On the bright side, and there was a beautiful bright side to this day; my close friend and former co-worker came up from New Jersey today to spend the day with me. She called me right after my little fiasco with the alarm and said she was already on her way. We call each other PIC (partners in crime) because every time we used to work together, we would always get ourselves into some sort of shenanigans… so we did a bit a shopping and some lunch and caught up on some goings on. I love this young lady too. She is yet another one of my adopted daughters. Briana! You’ve got another sister! 🙂

Anyway, speaking of New Jersey,  while I was debating about whether I wanted to vent on the blog or not; I went through some YouTube videos and came across this one with Gov. Chris Christie and Jimmy Fallon slow jamming. Made me laugh. Goodness knows I needed a few. Until tomorrow; I hope you enjoy.

My First Post for The Insecure Writer’s Support Group

Hi, my name is Lily, and I am an extremely insecure writer…

Um, so I should mention that I recently joined what I hear is an awesome writing group called ‘The Insecure Writer’s Support Group’ founded by the wonderful Alex J. Cavanaugh. The Group meets the first Wednesday of every month. If you’re interested in joining, just click on the image below and the image will direct you to Alex’s page to sign up.
Click Here to Join!I need to get a bit of history out-of-the-way so we can focus on my insecurities as a writer aspect of my post. 🙂 Most, if not all of my followers know that I suffered a stroke in November of 2011.  Mine was hemorrhagic in nature; meaning that I ruptured an aneurysm in my brain, causing the excess blood to cause damage to my nerves and tissue. Because of the sudden onset of this type of stroke, mortality rates are usually very high. Fortunately for me, I survived and made tremendous strides in my recovery.

Some of the residual problems (as it pertains to my writing) I still face from time to time are problems with my short-term memory, inability to focus for long periods, finding myself unable to find the right words (even though they are right at the tip of my tongue), and general feelings of frustration and being overwhelmed.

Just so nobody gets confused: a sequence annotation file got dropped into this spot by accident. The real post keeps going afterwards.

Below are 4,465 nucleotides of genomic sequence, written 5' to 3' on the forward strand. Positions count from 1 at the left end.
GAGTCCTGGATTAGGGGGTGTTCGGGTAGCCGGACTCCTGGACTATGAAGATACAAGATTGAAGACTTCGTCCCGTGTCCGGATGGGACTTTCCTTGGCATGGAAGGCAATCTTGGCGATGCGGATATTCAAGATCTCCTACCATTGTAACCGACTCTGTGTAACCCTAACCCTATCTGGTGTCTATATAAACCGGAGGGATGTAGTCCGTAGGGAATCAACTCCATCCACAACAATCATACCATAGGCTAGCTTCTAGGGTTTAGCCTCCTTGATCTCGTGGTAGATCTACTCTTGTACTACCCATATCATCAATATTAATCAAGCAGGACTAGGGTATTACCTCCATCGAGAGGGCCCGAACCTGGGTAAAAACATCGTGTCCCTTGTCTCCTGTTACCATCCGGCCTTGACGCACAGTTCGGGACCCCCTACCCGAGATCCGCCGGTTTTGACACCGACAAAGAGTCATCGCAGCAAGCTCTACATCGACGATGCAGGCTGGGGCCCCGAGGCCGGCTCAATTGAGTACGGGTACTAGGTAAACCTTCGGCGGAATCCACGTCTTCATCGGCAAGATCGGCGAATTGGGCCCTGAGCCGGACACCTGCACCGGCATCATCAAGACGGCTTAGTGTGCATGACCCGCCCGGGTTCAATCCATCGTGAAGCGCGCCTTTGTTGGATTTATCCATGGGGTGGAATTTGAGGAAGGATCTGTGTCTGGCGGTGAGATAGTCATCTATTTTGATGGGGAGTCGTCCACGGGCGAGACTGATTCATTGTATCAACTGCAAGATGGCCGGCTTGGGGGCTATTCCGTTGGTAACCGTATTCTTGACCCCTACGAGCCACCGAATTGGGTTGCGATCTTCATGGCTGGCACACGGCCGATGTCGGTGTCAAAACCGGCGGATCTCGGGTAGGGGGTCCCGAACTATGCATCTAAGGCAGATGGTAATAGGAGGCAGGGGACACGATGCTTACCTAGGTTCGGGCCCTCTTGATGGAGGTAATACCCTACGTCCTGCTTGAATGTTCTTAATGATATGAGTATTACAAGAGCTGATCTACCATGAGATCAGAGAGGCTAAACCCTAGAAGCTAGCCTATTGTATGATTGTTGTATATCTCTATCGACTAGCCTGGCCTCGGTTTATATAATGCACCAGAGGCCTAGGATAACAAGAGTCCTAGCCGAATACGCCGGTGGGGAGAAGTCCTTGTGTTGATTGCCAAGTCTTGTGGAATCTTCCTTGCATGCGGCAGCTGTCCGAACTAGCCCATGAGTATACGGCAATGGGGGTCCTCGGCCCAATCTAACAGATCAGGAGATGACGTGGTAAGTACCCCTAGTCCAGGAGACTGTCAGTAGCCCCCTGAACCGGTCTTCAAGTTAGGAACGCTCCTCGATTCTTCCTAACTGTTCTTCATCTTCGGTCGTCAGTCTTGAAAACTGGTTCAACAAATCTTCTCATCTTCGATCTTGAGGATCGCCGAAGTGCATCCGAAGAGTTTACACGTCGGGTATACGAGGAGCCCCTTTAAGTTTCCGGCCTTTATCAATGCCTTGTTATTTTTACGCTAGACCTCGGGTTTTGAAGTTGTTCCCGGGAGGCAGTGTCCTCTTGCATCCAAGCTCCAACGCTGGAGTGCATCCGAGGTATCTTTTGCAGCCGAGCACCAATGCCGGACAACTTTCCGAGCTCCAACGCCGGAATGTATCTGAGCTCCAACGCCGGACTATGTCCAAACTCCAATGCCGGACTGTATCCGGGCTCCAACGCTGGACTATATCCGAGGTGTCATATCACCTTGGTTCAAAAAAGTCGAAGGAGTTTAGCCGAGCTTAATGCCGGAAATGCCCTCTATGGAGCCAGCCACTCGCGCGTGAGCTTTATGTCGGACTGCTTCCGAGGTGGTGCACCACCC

I have read posts by other stroke survivors who I have come to admire for the way they write and how easily their words seem to flow. Towards the end of my speech therapy, my therapist said that I was performing at the highest level possible. I will admit that I still need to practice every so often because when I find myself becoming overwhelmed or flustered, I tend to stutter slightly and find myself unable to find my words.

I think I have become so afraid of failing because of everything that has happened, that I haven’t finished any of my projects. I have several in the works. I even signed up for NaNoWriMo in April. Came close to finishing my word count. Didn’t quite make it. I was practicing for November’s big event. I am full of ideas; they usually come from the weirdest places… My imagination runs wild. It always has. That’s why I’ve loved writing since I was a little girl. It’s why I started this blog; to get out there and fulfill my dream. Whatever it takes, I will do this and so many people have helped me get out of my shell little by little. I need to build up the confidence to finish my projects and hopefully get some good stories out there.

I do a lot of reading on the subject of writing as well and am aware of what writers go through. I understand all about the writer’s block, the stories laying dormant in drawers (or computers in my case) for months or years at a time, and the fear of rejection and ridicule. It’s what I go through all the time.

So, I guess what I’m asking is, am I more irrational than most? Do you think my problems are due to whatever residual effects I had from the stroke or is this what most of you have gone through as writers?  I really don’t know. I haven’t personally met any writers to ask. Please be honest. I don’t offend easily as long as you’re not malicious, rude or crude! Lol.

Thank you all for listening and again, my name is Lily and I am an extremely insecure writer…